Saturday, November 1, 2014

AMAZING History!

Thief of Glory

Sigmund Brouwer

…A boy coming of age in a time of war
…the love that inspires him to survive
      For ten year-old Jeremiah Prins, the life of privilege as the son of a school headmaster in the Dutch East Indies comes crashing to a halt in 1942 after the Japanese Imperialist invasion of the Southeast Pacific. Jeremiah takes on the responsibility of caring for his younger siblings when his father and older stepbrothers are separated from the rest of the family, and he is surprised by what life in the camp reveals about a woman he barely knows his frail, troubled mother.
      Amidst starvation, brutality, sacrifice and generosity, Jeremiah draws on all of his courage and cunning to fill in the gap for his mother. Life in the camps is made more tolerable as Jeremiah’s boyhood infatuation with his close friend Laura deepens into a friendship from which they both draw strength.

      The darkest sides of humanity threaten to overwhelm Jeremiah and Laura, as time and war will test their fortitude. The only thing that will bring them safely to the other side is the most enduring bond of all.

     Thief of Glory is easily one of the best books I have read this year. I can't actually remember what I read this year, but it really made an impression. It was BE-YOU-TEE-FUL. The language carried me throughout the book. I was a little nervous walking into this book because concentration camp books tend to me really sad and just horrible, but once I started I couldn't stop.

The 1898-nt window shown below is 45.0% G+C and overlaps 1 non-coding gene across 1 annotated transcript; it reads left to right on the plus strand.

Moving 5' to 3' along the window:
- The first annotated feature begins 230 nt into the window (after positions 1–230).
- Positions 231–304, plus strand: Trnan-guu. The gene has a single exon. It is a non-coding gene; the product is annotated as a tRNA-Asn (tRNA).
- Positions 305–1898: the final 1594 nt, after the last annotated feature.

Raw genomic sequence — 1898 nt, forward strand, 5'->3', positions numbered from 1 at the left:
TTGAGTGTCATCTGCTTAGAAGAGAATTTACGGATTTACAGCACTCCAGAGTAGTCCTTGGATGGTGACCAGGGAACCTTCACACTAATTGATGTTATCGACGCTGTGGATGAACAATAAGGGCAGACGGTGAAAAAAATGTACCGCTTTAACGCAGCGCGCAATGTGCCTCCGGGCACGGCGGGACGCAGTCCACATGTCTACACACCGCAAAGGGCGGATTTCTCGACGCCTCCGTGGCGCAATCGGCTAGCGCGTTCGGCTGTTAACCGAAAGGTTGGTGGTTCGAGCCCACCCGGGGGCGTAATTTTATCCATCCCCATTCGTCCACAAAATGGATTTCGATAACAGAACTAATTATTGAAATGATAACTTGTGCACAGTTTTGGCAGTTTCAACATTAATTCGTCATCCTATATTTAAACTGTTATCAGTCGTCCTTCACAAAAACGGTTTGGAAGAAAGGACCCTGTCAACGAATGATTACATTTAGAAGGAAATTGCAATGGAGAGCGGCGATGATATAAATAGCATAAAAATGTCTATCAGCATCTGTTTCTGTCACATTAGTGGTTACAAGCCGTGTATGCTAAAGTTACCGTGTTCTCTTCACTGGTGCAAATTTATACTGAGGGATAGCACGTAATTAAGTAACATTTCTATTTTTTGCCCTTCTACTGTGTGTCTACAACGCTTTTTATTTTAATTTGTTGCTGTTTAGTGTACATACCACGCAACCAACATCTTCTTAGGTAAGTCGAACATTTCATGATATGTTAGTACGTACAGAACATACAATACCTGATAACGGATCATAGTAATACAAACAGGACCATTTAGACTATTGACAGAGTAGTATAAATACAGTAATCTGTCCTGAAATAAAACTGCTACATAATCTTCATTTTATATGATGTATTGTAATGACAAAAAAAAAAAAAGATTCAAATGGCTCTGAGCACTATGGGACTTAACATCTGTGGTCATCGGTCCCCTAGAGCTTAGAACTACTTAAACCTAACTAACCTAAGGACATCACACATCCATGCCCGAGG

So the book goes through this kid's, Jeremiah, fight with concentration camps. Most stories about concentration camps surround the Jewish affliction, which makes this one rather interesting. Jeremiah is a young boy, about ten, when everything bad happens. The culture is so different than the one I am accustomed to. The book talks about all the pride surrounding marbles, and fighting among children.

     The book isn't related delicately. It is dirty, rough, and it makes you want to cry and flinch. Everything is so much more potent than most books you read. I would absolutely recommend this to anyone who could handle reading it. The only thing that should be mentioned is that the story is told from two time periods, From the young man as he experiences and it is book-ended by the older Jeremiah's reflections.

I received a copy of this book from the publisher in exchange for my complete and honest review. 

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